Journal of Nursing Education

Educational Innovations 

Rural Telehealth Team Education for Baccalaureate and Nurse Practitioner Students

Elizabeth P. Knight, PhD, DNP, FNP-C; Allen V. Prettyman, PhD, FNP-C

Abstract

Background:

Rural areas face health care workforce shortages. Nursing students seeking rural employment require instruction and clinical experience in using telehealth to work in health care teams.

Method:

An innovative telehealth consultation simulation paired nurse practitioner (NP) students with prelicensure baccalaureate nursing degree (BSN) students. The simulation aimed to enhance NP student proficiency and confidence in telehealth consultation skills and to foster professional role development through exposure to telehealth nursing roles for RNs and NPs. On-campus BSN students assumed the role of the RN in a rural clinic and consulted with off-campus NP students using telehealth technology in the care of a standardized patient.

Results:

Participants demonstrated level-appropriate proficiency and reported confidence in telehealth consultation and favorable attitudes toward intraprofessional communication.

Conclusion:

An intraprofessional educational model allowing BSN and NP students to develop telehealth consultation skills successfully addressed a gap in preparing nursing students to meet rural health care workforce needs. [J Nurs Educ. 2020;59(5):274–277.]

Abstract

Background:

Rural areas face health care workforce shortages. Nursing students seeking rural employment require instruction and clinical experience in using telehealth to work in health care teams.

Method:

An innovative telehealth consultation simulation paired nurse practitioner (NP) students with prelicensure baccalaureate nursing degree (BSN) students. The simulation aimed to enhance NP student proficiency and confidence in telehealth consultation skills and to foster professional role development through exposure to telehealth nursing roles for RNs and NPs. On-campus BSN students assumed the role of the RN in a rural clinic and consulted with off-campus NP students using telehealth technology in the care of a standardized patient.

Results:

Participants demonstrated level-appropriate proficiency and reported confidence in telehealth consultation and favorable attitudes toward intraprofessional communication.

Conclusion:

An intraprofessional educational model allowing BSN and NP students to develop telehealth consultation skills successfully addressed a gap in preparing nursing students to meet rural health care workforce needs. [J Nurs Educ. 2020;59(5):274–277.]

Rural and medically underserved areas face health care workforce shortages, especially in primary care (Burrows et al., 2012). Because health professions students' clinical learning environments influence their practice locations on graduation, rural clinical experiences are important for nursing students seeking employment in a rural health care environment (Barrett et al., 2011). Nursing schools are increasingly using online education to improve the accessibility of nurse practitioner (NP) education to students in rural areas. These students require instruction and practice in rural health skills including telehealth and working effectively in health care teams. Didactic content is adaptable to online delivery, but translation of hands-on clinical learning to an online environment poses unique challenges. This article describes the development and pilot implementation of an innovative simulation designed for online NP students to increase their skills in telehealth consultation by collaborating with prelicensure baccalaureate nursing degree (BSN) students. The simulation provides NP students with practice applying rural telehealth skills and exposes NP and BSN students to nursing roles for RNs and NPs in the rural health care system.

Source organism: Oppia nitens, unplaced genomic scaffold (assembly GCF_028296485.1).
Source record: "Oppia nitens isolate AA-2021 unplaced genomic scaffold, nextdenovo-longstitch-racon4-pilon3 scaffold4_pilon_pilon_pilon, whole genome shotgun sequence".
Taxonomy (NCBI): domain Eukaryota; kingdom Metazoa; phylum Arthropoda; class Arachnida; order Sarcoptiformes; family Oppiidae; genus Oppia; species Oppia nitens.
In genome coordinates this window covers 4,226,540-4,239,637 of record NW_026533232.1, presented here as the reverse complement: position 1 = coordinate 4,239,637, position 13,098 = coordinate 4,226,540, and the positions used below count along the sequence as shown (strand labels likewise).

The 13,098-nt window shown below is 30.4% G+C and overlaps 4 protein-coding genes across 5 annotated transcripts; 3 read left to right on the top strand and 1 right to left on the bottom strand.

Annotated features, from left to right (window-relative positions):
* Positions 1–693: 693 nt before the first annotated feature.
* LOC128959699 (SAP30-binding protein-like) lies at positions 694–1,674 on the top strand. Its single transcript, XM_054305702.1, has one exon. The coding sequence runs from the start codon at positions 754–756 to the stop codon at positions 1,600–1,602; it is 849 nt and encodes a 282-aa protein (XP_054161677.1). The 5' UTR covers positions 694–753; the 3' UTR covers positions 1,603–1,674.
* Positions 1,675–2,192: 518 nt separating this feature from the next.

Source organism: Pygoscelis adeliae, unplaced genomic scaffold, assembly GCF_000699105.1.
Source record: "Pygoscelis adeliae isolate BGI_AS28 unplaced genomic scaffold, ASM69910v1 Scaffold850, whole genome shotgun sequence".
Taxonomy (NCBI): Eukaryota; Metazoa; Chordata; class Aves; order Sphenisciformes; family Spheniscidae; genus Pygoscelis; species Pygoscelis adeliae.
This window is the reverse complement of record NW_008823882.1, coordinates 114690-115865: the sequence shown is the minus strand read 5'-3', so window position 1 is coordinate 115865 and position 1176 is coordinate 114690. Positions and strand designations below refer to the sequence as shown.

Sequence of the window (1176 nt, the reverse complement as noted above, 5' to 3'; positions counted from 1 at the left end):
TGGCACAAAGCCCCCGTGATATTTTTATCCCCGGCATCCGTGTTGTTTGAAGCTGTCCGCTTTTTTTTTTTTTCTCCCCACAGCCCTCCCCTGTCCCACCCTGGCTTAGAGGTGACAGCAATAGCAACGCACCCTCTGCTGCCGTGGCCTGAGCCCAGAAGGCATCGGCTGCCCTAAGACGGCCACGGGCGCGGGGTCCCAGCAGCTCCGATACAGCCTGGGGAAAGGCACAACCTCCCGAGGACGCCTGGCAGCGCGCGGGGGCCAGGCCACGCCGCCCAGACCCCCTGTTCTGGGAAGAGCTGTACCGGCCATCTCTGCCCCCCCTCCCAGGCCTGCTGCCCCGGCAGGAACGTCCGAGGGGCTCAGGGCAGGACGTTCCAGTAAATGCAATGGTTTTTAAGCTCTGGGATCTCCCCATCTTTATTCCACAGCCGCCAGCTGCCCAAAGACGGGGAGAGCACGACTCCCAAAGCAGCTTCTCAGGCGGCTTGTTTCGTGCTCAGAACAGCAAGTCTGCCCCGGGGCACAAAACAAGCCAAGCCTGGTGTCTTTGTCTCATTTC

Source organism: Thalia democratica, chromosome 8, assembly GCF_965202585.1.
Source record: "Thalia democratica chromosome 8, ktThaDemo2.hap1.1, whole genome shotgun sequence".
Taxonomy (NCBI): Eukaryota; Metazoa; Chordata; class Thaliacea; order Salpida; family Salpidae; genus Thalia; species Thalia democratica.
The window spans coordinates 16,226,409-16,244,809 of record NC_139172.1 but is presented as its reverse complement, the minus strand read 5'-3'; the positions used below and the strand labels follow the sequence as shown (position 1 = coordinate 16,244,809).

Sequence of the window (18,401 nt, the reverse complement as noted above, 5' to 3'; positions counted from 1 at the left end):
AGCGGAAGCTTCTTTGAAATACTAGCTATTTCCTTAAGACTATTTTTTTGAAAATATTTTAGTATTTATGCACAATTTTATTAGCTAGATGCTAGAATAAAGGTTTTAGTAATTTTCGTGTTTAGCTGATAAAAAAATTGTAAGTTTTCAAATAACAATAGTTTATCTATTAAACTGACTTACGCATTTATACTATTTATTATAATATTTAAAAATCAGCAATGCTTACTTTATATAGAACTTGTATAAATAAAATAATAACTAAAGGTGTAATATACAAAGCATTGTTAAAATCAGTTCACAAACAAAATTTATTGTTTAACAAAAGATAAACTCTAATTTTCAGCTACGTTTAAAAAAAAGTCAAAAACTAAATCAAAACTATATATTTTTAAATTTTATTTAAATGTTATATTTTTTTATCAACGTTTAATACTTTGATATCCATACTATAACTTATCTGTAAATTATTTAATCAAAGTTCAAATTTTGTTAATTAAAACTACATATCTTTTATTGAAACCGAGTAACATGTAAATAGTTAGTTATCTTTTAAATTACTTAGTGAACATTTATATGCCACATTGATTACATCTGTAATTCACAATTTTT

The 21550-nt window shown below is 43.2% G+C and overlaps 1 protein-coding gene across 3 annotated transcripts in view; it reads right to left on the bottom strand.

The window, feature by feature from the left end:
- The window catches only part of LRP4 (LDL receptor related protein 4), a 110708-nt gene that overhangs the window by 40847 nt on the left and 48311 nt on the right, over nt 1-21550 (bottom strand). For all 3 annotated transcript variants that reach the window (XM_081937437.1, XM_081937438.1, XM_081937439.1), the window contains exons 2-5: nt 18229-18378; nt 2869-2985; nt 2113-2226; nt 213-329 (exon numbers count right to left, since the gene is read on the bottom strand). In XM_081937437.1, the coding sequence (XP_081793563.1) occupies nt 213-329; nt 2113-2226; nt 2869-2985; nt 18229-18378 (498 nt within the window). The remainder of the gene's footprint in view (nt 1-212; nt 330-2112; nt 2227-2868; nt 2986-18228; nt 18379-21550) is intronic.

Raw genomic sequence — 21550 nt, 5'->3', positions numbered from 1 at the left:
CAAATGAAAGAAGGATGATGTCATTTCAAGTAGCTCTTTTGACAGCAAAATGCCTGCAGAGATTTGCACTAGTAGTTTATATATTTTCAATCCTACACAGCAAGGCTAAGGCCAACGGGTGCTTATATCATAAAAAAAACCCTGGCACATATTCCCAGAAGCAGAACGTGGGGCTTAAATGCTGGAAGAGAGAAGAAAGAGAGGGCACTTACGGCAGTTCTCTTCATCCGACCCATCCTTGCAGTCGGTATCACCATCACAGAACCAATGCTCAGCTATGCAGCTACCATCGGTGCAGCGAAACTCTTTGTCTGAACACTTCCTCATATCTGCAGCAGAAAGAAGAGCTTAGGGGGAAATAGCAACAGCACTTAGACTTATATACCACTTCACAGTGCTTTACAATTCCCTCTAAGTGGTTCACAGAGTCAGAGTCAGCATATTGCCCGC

Background

Rural Telehealth: Meeting Health Care Needs

Training the future nursing workforce to use telehealth has enormous potential to increase access to quality health care for underserved populations in rural areas (Speyer et al., 2018). Telehealth includes consultation with patients and other providers for the provision of clinical care, remote monitoring, m-health (i.e., mobile technologies), and the provision of patient and provider education (Rutledge et al., 2017). Knowledge and skills required for nursing telehealth practice include ethical awareness, coaching skills, a supportive attitude, the ability to combine telehealth with clinical skill and judgment, and communication skills (van Houwelingen et al., 2016). Successful telehealth training requires an approach that addresses all of these areas.

Simulation in Nursing Education

The simulation laboratory provides an ideal environment to teach students the skills required to effectively engage with patients and other health care providers using telehealth technology. Telehealth simulations have been shown to be acceptable to students and useful in teaching clinical reasoning (Merritt et al., 2018; Posey et al., 2018). One common simulation strategy involves the use of human actors called standardized patients (SP) to simulate common clinical scenarios. SP simulation has been used successfully for evaluating clinical skills as well as for teaching interprofessional consultation and care management (Estes et al., 2016). SPs are especially useful in teaching communication skills where human responses such as empathy and eye contact are important (MacLean et al., 2017).